Deliberately fostered cynicism about the political process by the media plays, of course, to the right who are keen to encourage apathy about the scope for politics to change people’s lives for the better. As the recent Croydon North by-election demonstrated, small, serious, parties like the Communist Party, are fighting an unequal battle. Despite a low turnout, the party managed to increase its share of the vote. But while we secured some good local media exposure, with no national media coverage, no business finance to fund the campaign, and the refusal of the Council to honour their statutory obligation to make council premises available for election candidates, the constraints faced by the party in getting its message across are clear and the absence of real democracy is palpable. The by-election result was a vindication of working people’s dislike of the Coalition government rather than the vacuous, backbone-free, New Labourite Steve Reed, whose lack of any real political programme is plain for all to see.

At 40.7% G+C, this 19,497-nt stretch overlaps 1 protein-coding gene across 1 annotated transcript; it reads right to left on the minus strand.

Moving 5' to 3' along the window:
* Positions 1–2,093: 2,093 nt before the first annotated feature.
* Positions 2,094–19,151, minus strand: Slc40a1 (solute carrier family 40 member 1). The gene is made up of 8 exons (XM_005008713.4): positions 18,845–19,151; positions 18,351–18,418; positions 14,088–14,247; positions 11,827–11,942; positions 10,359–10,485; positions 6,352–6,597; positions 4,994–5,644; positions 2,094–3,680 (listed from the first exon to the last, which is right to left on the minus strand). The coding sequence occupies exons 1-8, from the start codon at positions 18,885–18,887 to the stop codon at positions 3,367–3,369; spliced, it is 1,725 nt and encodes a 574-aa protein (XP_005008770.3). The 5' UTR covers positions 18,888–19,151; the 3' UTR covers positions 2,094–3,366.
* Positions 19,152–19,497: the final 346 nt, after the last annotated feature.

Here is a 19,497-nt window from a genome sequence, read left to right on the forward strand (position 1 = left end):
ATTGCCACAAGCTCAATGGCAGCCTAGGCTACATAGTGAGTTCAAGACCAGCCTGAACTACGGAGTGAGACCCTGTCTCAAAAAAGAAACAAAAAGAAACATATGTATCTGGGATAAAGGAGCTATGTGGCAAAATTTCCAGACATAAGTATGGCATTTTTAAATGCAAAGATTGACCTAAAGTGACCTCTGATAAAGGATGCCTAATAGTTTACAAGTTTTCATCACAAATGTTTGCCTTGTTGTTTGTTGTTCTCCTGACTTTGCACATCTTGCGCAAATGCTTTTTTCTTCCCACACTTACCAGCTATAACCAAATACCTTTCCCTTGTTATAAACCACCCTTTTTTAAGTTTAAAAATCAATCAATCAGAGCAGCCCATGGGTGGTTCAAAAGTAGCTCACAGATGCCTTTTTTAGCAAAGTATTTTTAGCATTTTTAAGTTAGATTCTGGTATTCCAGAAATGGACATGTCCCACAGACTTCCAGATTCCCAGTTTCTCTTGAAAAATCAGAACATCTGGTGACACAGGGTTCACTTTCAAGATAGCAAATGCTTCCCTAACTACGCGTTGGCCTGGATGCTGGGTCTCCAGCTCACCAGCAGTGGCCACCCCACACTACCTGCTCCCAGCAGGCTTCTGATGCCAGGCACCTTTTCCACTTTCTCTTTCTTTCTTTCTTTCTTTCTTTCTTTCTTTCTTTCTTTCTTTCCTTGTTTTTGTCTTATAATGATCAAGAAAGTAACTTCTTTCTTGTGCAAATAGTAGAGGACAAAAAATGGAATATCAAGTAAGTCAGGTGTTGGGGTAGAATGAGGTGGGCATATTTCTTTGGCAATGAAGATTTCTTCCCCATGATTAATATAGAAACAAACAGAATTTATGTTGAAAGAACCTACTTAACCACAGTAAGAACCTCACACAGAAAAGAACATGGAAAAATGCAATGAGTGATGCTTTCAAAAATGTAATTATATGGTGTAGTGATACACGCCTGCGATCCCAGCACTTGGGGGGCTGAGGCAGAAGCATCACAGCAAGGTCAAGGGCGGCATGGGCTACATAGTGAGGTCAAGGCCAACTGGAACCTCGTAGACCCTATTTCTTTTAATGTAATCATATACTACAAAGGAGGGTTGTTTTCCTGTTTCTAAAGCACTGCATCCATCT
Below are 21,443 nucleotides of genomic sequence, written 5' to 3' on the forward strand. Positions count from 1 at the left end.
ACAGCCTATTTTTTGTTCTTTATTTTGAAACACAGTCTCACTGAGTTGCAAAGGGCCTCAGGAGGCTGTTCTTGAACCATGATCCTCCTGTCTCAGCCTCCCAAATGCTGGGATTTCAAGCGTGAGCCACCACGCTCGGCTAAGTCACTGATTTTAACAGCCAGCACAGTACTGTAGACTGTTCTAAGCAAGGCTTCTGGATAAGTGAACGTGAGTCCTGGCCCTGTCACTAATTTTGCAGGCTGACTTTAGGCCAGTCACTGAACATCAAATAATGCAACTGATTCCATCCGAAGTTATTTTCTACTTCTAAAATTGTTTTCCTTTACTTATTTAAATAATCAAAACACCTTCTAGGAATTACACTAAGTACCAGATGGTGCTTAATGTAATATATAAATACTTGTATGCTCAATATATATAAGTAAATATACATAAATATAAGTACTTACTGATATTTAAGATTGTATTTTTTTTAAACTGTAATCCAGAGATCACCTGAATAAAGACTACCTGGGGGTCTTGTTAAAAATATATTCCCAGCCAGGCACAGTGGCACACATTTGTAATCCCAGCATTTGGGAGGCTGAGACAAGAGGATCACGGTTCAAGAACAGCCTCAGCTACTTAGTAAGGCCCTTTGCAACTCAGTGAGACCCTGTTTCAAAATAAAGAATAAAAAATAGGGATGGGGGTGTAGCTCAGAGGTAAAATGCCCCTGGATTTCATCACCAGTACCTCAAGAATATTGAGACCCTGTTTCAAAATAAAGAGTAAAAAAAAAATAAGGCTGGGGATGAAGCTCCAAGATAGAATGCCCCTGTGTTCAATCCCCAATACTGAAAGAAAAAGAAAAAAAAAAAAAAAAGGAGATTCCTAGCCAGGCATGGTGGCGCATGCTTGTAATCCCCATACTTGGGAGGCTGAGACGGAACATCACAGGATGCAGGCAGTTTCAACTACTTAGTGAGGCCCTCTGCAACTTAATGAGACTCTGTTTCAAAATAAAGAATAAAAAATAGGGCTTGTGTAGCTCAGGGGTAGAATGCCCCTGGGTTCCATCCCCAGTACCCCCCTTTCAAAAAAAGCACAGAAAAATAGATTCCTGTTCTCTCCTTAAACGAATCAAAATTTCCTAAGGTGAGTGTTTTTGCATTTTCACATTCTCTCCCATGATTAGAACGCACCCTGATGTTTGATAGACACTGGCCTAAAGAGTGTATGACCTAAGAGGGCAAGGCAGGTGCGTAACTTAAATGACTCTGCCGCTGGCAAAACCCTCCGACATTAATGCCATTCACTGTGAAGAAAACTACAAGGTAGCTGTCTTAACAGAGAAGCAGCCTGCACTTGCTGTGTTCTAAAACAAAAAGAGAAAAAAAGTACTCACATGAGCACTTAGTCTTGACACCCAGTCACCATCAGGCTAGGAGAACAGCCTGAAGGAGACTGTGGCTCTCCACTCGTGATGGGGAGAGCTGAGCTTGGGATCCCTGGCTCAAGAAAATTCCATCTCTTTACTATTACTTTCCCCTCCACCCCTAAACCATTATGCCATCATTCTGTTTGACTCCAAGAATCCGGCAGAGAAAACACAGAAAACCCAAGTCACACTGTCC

The record low turnout demonstrates how disconnected ordinary people are becoming from politics. If we’re to build a real alternative to this government it can’t be done by being relying on the Labour Party being slightly less vilified than the Tories. Winning by default will not help the millions of unemployed young people, the millions of pensioners living in poverty or the millions of workers and their families struggling to make ends meet. We need a mass campaign for a real alternative in Croydon and the rest of Britain. If you would like to join the fight-back, get in touch with us via the tab at the top of this page.

Chris Guiton